The New York Yankees have already been linked to several free agents over the last month and with the team looking to add a slugger, there’s no shortage of names already mentioned in the rumor mill.
Carlos Beltran and Yoenis Cespedes have both been mentioned; Beltran makes the most sense considering he was a Yankee up until July and played extremely well when he was with the team and thrived when he served as the designated hitter.
This past week, eyes were opened when the Yankees were mentioned to being interested in Toronto Blue Jays slugger Edwin Encarnacion; one of the two big Blue Jays bats on the open market, the other being Jose Bautista.[embedit snippet=”1″]
The 33-year-old is coming off another tremendous season, hitting 42 home runs and a league-leading 127 RBI for the Blue Jays and had five straight seasons in which he had at least 34 home runs and 98 RBI. In four of his last five seasons, he had 100 or more RBI, so his bat would be a welcomed addition to the team.
He’d likely be an upgrade over Greg Bird, whose still developing and is on the rebound from his shoulder surgery that cost him all of the 2016 season. But here’s the thing, Encarnacion is not exactly a fit on this current Yankees team.
Encarnacion represents exactly what the Yankees are trying to get away from and have spent the last year doing so; signing long-term deals to veterans in their mid-30’s that eventually clog up the DH spot when they are older; think Alex Rodriguez and Mark Teixeira. Although in Teixeira’s case, he could still play first base by the end of his deal.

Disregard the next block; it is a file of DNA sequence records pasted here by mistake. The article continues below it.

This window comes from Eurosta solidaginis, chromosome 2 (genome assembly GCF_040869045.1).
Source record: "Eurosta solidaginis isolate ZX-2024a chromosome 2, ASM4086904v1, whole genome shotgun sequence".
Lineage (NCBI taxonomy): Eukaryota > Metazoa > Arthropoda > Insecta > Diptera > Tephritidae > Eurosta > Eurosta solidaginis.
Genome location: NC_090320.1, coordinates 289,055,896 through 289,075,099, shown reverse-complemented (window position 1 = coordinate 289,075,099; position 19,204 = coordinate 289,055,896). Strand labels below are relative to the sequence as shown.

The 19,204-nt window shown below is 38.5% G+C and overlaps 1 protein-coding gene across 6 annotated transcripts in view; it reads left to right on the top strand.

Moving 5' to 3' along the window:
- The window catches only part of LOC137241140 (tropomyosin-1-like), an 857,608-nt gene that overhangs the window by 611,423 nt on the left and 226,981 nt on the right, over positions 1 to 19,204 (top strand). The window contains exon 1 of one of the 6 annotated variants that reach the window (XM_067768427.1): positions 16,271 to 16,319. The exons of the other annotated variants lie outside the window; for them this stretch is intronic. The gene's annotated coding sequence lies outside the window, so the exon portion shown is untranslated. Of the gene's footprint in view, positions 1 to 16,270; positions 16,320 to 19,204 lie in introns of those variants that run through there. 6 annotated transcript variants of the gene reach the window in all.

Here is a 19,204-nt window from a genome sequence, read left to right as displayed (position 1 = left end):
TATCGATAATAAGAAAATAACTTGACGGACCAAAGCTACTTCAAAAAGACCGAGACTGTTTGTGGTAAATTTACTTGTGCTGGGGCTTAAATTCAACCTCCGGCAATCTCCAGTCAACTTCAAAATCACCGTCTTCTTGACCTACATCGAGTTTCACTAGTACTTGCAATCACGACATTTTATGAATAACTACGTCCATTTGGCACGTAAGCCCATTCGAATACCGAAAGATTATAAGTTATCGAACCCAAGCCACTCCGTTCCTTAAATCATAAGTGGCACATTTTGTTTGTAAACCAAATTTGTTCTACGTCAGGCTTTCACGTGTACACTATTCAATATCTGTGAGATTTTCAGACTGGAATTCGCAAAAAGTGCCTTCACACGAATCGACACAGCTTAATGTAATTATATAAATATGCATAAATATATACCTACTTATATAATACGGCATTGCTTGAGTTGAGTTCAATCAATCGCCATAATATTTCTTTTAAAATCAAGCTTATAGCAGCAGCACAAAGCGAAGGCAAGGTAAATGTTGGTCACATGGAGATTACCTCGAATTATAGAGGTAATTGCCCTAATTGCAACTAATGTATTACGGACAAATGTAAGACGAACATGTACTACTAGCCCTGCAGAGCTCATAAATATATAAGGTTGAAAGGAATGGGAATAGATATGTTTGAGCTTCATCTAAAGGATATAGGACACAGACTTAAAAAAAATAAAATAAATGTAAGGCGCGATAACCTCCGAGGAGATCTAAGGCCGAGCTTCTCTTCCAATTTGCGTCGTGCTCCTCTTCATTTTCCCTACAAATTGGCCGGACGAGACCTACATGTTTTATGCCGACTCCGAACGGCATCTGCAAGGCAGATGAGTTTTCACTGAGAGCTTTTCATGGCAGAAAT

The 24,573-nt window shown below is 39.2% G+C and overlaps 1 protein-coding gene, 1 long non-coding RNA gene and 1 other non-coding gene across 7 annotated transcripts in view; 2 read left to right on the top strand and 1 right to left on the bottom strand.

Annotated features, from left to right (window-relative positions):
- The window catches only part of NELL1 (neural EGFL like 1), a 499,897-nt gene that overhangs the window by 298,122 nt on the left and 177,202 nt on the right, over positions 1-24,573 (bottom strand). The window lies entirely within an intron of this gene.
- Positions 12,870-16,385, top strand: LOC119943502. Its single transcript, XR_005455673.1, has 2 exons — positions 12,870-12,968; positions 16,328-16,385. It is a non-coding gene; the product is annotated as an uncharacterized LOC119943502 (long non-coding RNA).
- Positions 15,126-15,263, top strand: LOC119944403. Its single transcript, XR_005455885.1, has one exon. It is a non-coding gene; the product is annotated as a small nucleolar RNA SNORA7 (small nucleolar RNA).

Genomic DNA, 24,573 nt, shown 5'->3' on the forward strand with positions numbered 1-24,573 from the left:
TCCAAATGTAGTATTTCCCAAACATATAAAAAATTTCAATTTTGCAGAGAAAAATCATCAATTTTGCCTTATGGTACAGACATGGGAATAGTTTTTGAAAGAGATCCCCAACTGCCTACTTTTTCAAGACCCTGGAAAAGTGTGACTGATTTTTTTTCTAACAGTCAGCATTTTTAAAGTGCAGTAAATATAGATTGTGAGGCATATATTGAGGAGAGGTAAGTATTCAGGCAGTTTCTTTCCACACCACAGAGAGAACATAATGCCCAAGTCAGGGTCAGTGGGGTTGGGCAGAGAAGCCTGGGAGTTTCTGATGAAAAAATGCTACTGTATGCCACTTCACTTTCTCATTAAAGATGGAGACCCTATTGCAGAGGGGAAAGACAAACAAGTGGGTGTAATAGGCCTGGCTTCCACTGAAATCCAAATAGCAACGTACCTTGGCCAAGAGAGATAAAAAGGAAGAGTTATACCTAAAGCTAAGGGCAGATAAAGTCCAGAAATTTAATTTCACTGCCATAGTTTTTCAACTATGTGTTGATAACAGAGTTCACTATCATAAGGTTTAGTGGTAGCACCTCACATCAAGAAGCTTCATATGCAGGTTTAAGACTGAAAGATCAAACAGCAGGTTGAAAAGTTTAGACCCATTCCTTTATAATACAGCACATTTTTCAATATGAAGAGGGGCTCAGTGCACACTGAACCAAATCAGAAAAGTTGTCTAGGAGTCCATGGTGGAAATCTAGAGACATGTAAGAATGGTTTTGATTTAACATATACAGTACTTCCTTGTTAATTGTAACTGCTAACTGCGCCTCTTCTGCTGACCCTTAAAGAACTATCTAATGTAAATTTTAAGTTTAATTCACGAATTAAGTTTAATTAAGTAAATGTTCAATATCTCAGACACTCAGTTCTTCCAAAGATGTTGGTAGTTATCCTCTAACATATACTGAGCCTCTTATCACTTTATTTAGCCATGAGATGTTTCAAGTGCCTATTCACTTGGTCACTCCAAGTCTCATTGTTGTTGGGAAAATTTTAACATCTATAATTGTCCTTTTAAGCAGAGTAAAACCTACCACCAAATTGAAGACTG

Up until a couple of years ago, Encarnacion was a duel threat as a first and third baseman, but Encarnacion hasn’t played third base in almost three years and has transitioned into a full-time first baseman and part-time DH. Once Josh Donaldson got acquired, Toronto had no need to ever put Encarnacion back at third, so at first base he remained and it’s now the position he’s grown accustomed to.
With Encarnacion turning 34 in January and looking for at least a five-year deal at $25 million per season, it’s the kind of deal the Yankees don’t want to hand out. 10 years ago, Encarnacion seems like the ideal target for the Yankees; a big home run hitter who would easily bring impact to the order.[embedit snippet=”1″]
But the Yankees aren’t operating under the old way of things. Heck, the Yankees have already started to undo their spending spree in the winter of 2013 by dealing away Brian McCann and also dealt away Beltran over the Summer. If they could, they’d ship Jacoby Ellsbury out of town quicker than you can blink, but his contract is as bad as it gets in baseball and one nobody wants to go near it.
Encarnacion has been linked to other teams with interest; the Houston Astros, Boston Red Sox, New York Mets and the Blue Jays, plus the Yankees. Sure, the Yankees want to add bats to help their young lineup. But Encarnacion doesn’t make sense for them, as it would go against everything the Yankees have done since July.
Somebody like Beltran on a short-term deal for the DH spot makes much more sense. Encarnacion on a long-term deal doesn’t, and the Yankees should avoid trying to sign him to one at all costs and let another team take on that risk this off-season.